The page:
Review: Sherlock Holmes: The Devil’s Daughter


Perhaps I’m speaking about myself when I say this, but I feel like we often overlook games that aren’t triple-A titles when we’re on the lookout for our next great adventure or story. There’s a lot of buzz around the next Battlefield or Mass Effect, but never any word about lesser-known games. For this reason I was interested in trying my hand at what I discovered was the eighth instalment in the Sherlock Holmes video game franchise, in the hopes of stumbling across my newest gaming gem.

Having gone through the ten-hour campaign, I think I’ve found what I’m after.

Sherlock Holmes: The Devil’s Daughter, as its title suggests, puts you into the shoes of the great detective as you work through to solve five main mysteries. The first four revolve around whodunit murder cases while the fifth surrounds the arrival of your adopted daughter Kate and your new neighbour Alice. Avoiding spoilers, the outcome of each case do not affect your progression throughout the game, though your decisions do impact your dialogue options in the final act.


When it comes to the actual gameplay in Sherlock Holmes, the similarities between this title and L.A. Noire are uncanny. Except for the fact there’s no driving (mostly because cars didn’t exist yet), no gunplay and — most importantly — no bottle turning. Similarities ensure when visiting multiple locations, speaking with witnesses and key contacts and finding evidence to hopefully come to the right conclusion as to who’s responsible. Where in L.A. Noire had you paying attention to facial expressions to determine the truth or lies, Sherlock Holmes allows you to perform character profiles and use previously found clues to question when people are potentially lying. Doing so correctly allows you to potentially find more clues that assist with your case analysis.

Further to the above, the game also combines an intuition-like feature that highlights smaller or hidden details that are otherwise overlooked, and an imagination-esque ability where you recreate past or future scenarios and then watch them unfold in the crime-scene around you. It’s these elements here that the game comes into its own and the crime-solving becomes most enjoyable. It’s simple but never to the point that it feels unrewarding or satisfying, all while being narrated by Sherlock Holmes himself so you feel like you’re in the story.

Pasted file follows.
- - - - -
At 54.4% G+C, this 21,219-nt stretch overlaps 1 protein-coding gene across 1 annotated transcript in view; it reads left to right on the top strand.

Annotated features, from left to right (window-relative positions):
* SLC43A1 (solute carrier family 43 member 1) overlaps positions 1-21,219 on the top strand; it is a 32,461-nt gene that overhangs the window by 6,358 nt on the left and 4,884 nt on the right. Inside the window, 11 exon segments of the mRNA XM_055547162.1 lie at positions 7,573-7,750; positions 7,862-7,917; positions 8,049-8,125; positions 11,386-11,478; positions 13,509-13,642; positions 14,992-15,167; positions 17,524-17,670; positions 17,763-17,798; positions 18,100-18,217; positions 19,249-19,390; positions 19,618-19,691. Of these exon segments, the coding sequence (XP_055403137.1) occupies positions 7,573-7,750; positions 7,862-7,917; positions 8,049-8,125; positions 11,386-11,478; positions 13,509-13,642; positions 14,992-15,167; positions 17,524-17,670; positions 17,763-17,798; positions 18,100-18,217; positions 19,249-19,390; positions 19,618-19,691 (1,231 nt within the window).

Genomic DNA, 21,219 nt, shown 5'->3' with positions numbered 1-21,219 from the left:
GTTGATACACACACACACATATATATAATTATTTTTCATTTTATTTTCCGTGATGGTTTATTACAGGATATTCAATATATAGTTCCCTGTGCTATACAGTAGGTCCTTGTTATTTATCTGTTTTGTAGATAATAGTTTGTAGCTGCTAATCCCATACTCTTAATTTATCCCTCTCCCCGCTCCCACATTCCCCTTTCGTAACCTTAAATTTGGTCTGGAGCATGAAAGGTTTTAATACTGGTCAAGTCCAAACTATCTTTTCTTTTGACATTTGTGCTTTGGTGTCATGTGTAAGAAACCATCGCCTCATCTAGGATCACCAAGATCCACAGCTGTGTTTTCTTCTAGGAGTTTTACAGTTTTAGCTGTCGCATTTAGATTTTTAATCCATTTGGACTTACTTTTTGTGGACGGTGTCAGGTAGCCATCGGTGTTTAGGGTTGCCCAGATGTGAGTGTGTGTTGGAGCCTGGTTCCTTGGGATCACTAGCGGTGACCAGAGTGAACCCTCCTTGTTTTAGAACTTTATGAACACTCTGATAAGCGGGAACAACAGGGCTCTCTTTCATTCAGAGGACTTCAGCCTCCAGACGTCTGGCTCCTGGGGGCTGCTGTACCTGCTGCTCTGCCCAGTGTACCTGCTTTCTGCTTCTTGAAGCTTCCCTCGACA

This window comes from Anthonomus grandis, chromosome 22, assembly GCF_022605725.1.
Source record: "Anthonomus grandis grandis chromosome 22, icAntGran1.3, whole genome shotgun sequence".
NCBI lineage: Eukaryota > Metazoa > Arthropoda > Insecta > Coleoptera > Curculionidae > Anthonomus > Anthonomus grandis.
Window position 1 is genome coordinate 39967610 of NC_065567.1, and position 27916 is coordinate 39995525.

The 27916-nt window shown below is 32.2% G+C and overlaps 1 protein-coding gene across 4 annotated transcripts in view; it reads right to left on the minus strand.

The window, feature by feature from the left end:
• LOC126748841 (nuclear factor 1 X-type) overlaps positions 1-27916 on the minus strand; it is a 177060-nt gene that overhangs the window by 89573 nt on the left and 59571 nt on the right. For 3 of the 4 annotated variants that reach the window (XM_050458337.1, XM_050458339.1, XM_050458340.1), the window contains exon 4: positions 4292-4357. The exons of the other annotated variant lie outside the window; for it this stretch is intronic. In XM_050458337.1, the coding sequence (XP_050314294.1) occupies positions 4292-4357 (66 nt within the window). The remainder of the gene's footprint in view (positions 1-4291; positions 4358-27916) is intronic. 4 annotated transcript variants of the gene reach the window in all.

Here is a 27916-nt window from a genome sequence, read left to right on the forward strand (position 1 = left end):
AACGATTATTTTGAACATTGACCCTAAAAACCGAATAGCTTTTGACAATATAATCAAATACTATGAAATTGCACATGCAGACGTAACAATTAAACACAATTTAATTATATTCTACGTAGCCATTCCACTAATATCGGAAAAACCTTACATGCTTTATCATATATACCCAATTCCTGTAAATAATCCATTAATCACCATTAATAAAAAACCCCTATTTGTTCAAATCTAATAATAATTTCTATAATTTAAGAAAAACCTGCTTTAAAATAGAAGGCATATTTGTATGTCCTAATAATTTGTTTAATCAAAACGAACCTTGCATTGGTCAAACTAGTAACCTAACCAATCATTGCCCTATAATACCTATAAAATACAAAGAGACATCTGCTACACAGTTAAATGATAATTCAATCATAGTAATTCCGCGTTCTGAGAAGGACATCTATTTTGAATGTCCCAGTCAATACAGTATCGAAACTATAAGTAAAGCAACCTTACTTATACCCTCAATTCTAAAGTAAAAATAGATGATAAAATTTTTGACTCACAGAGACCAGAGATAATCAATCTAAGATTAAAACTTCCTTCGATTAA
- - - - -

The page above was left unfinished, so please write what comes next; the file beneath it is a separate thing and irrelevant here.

Where Sherlock Holmes unfortunately falls a little flat is with every other aspect of the game. As I mentioned above, there is no driving mechanic and no combat in The Devil’s Daughter, so in its place developers Frogwares grants you the ability to perform every other aspect of crime-solving, sadly, in the most mundane of ways. You’ve intercepted a letter that gives you further information into the case? Spend some time putting a kettle on a Bunsen burner so the steam softens the adhesive. Collected a blood sample for analysis? Spend some time literally placing dots of solution before checking the sample under a microscope. Oh, and don’t be fooled – these actions aren’t even performed in an innovative way. You just move the cursor over the item, click a button and repeat. Sherlock Holmes becomes a point-and-click adventure half of the time. There is one time where you’ll need to save citizens involved in a major accident and it boils down to a ‘press the right button at the right time’ quick-time event. Joy.


While none of this is ever an experience-ruining problem, it does detract from a feature of the game that The Devil’s Daughter does otherwise well. Fortunately you can skip a lot of these sequences, as you can almost every puzzle or challenge in the game. It feels a little cheap, but at least you’re not forced to pull your hair or remain stuck on a section of the game so you can’t progress forward. Then again, with only a ten-hour campaign perhaps it’s best to fail a few times and use trial-and-error to get your money’s worth.

Sherlock Holmes The Devil’s Daughter isn’t genre-defining, but is it fun? Absolutely. The game isn’t without its issues, the load times are borderline ridiculous at times and there’s no tutorial so you’ll spend most of the first act scratching your head in confusion. All non-crime solving elements are mind-numbingly boring, but the game overall fills a niche in the gaming world that we don’t see done nearly enough in most games. When you’re bored doing laps on a circuit or shooting foes on the battlefield, take some time out and pick up The Devil’s Daughter. As a crime-solver, it does alright.

Sherlock Holmes: The Devil’s Daughter was reviewed using a promotional copy of the game on Xbox One, as provided by the publisher.

Review: Sherlock Holmes: The Devil’s Daughter
6 out of 10

The good

  • Intuition and imagination features work well in finding clues.
  • Ability to skip puzzles or sections if too difficult/boring.
  • Can replay case endings if wrong decision is made.

The bad

  • Non-existent tutorial.
  • Heap of menial tasks to complete in-between finding clues.
  • Relatively short campaign.

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